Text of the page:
XFiles Friday: Grasping at strawsMarch 6, 2009 — Deacon Duncan
(Book: I Don’t Have Enough FAITH to Be an ATHEIST, by Geisler and Turek, chapter 12.)
Geisler and Turek are wrapping up their attempt to out-skeptic the skeptics, and today we look at the last three of their six arguments for why they don’t believe pagan resurrection myth contributed anything to the Christian story. We pick up at argument number four which seems to argue that the Christians didn’t borrow anything from pagan myths because they didn’t borrow everything from pagan myths.
Fourth, no Greek or Roman myth spoke of the literal incarnation of a monotheistic God into human form…by way of a literal virgin birth…followed by his death and physical resurrection. The Greeks were polytheists, not monotheists as New Testament Christians were. Moreover, the Greeks believed in reincarnation into a different mortal body; New Testament Christians believed in resurrection into the same physical body made immortal…
And since none of the Greek gods was named “Jesus” nor had 12 apostles, that proves that no pagan myth had any influence on any NT writer or early Christian believer whatsoever. No really. It does. Yeah? C’mon, it dooooooes.
Geisler and Turek seem rather unfamiliar with the common practice of adapting what you’ve adopted from other cultures to fit its new usage. Christmas trees aren’t Christian, they’re pagan, but they’ve been adopted and adapted to suit Christian purposes. Holly was believed to have magical properties in druidic religion, but there is no significance to a “crown of thorns” accompanied by drops of “blood.” This doesn’t change the fact that early Christians adopted holly and holly berries from the druids and gave them that new, Christianized interpretation. Even the halos in Christian icons are actually sun disks borrowed from pagan paintings of Apollo.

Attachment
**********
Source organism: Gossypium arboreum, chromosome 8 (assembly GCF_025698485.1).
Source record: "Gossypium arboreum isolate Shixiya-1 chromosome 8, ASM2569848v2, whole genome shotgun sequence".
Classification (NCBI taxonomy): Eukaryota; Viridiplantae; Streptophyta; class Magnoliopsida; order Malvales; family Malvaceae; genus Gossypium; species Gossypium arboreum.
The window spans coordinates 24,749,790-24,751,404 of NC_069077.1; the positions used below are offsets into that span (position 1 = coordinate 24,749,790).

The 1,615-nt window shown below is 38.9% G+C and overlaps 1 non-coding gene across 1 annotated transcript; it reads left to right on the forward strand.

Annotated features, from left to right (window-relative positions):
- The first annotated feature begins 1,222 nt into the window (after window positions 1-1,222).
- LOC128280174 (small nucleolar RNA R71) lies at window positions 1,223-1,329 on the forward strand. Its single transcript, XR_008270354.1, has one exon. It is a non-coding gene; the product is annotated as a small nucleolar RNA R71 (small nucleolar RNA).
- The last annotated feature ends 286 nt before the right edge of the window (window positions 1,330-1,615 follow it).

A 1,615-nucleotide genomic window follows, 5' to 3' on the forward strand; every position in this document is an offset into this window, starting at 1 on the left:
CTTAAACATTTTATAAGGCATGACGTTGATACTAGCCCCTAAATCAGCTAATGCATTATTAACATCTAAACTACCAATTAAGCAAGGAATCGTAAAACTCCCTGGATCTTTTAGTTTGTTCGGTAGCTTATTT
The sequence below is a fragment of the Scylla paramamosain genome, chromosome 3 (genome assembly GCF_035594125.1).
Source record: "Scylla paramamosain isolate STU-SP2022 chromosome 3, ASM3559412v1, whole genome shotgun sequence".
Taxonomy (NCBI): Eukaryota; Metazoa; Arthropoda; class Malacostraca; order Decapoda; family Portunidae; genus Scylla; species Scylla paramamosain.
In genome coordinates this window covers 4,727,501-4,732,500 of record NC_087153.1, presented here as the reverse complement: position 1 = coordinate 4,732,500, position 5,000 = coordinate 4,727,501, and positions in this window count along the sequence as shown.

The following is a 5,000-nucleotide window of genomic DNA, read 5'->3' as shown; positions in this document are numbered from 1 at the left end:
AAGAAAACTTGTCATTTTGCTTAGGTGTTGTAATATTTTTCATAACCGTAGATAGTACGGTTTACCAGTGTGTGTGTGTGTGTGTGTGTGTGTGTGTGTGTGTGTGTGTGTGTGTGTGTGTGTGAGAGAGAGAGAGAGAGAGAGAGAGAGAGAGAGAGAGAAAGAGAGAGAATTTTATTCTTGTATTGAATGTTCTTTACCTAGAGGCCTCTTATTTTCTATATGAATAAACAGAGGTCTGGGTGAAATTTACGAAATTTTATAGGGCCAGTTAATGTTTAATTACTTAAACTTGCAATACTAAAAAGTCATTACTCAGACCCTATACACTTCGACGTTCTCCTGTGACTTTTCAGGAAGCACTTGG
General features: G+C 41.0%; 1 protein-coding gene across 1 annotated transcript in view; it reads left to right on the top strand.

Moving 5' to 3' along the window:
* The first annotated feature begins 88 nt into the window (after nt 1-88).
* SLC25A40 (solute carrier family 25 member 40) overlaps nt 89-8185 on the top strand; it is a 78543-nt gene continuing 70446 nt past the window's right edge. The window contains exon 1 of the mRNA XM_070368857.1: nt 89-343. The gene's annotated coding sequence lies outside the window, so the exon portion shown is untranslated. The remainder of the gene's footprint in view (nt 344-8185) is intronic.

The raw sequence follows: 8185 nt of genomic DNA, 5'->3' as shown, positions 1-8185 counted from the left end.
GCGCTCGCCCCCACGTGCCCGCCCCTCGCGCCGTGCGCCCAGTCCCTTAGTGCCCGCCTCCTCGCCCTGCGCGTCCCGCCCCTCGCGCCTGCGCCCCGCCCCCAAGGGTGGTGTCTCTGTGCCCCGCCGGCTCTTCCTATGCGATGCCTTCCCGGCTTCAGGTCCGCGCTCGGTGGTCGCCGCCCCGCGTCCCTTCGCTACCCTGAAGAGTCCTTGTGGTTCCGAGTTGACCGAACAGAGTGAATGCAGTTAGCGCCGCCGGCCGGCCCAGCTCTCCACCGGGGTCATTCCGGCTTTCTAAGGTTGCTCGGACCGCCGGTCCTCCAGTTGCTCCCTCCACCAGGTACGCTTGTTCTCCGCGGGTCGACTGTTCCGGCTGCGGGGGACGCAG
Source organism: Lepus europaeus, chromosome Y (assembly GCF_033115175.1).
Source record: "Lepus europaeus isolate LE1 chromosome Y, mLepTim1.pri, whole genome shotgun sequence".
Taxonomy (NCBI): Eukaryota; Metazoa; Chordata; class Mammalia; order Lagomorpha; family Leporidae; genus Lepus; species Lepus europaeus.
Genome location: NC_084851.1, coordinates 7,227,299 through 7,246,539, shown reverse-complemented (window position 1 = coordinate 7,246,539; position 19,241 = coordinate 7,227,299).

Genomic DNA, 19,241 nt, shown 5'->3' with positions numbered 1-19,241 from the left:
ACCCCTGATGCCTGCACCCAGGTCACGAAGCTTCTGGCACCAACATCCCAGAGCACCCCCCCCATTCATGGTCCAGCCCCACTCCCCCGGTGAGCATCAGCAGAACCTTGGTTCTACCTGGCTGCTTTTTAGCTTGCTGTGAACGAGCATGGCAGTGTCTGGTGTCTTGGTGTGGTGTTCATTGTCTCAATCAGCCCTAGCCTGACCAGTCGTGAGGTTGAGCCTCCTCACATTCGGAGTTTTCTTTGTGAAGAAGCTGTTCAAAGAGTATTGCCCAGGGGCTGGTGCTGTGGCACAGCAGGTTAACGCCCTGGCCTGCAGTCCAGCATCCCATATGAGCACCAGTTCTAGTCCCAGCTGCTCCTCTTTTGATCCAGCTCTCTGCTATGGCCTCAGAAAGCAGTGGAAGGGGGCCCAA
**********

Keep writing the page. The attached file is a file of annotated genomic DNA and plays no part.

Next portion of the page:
What Geisler and Turek are doing is emphasizing the differences in order to distract us from the similarities. Indeed, they’d much rather discuss the differences than pay too much attention to the elements the stories have in common. They’re not so much discussing pagan contributions to Christian concepts as they are changing the subject to the safer topic of pagan distinctives not shared by Christians, and vice versa. But the similarities are still there, so for their fifth argument, they take an even bolder stance.
Fifth, the first real parallel of a dying and rising god does not appear until A. D. 150, more that 100 years after the origin of Christianity. So if there was any influence of one on the other, it was the influence of the historical event of the New Testament on mythology, not the reverse.
The only known account of a god surviving death that predates Christianity is the Egyptian cult god Osiris. In this myth, Osiris is cut into fourteen pieces, scattered around Egypt, then reassembled and brought back to life by the goddess Isis. However Osiris does not actually come back to physical life but becomes a member of a shadowy underworld.
Not surprisingly, Geisler and Turek are, shall we say, presenting a Christianized version of the myth of Osiris, emphasizing the idea that he wasn’t “really” brought back to life. He just became one of the most powerful and widely-worshiped deities in the Egyptian pantheon. You call that living? (Well, yes, actually. Even Jehovah would be jealous.)
But notice the little trick with how Geisler and Turek present their case. Here is a major deity in a major religion dating back thousands of years and culturally transmitted by one of the most powerful and influential empires in the ancient world, and this deity is famous because he dies, is raised to life, and is exalted into majesty, honor, and power. So how do Geisler and Turek present this fact to us? They first make the very broad and non-specific claim that the first “real” parallel (according to their standards) comes after Christianity. Then they gloat about how that means the Christian story must have influenced the pagan myths. Then they admit that, ok, a very similar story had been a major feature of a major religion for thousands of years before Christ. Or, sorry, no, they don’t mention anything about how widespread or influential this story was, or by how much it preceded Jesus. They just admit that some vague religion about Osiris does exist in some vague sense, and then once again insist that this doesn’t count, because they can find differences.